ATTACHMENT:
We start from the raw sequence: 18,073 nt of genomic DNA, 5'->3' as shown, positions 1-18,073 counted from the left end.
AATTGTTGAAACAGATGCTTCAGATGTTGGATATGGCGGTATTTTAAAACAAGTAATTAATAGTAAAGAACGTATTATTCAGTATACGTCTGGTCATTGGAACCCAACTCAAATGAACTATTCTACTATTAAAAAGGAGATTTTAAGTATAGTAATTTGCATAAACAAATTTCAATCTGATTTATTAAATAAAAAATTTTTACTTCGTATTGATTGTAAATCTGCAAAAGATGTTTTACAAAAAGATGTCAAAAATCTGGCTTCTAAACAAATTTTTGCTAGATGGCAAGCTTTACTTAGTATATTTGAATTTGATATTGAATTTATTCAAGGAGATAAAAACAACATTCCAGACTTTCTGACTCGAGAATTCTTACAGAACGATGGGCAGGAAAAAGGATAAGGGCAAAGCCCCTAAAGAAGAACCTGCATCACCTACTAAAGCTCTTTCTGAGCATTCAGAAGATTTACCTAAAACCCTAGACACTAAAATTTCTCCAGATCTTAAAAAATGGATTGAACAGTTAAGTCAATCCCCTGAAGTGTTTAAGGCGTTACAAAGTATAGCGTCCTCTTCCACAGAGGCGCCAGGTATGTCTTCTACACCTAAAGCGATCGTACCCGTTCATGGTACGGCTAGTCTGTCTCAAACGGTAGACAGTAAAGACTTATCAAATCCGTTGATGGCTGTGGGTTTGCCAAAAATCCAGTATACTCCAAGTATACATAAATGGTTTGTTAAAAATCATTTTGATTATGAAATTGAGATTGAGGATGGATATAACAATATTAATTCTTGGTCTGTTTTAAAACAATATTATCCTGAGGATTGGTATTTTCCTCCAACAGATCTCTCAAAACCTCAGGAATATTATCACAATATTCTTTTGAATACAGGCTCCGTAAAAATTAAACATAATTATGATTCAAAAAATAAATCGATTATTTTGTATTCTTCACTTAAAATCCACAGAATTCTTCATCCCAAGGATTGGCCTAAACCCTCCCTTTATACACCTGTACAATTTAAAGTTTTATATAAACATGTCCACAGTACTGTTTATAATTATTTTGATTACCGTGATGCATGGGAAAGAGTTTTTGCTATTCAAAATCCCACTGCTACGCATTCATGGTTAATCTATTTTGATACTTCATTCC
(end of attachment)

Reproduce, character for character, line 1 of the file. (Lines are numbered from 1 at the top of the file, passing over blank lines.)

We start from the raw sequence: 18,073 nt of genomic DNA, 5'->3' as shown, positions 1-18,073 counted from the left end.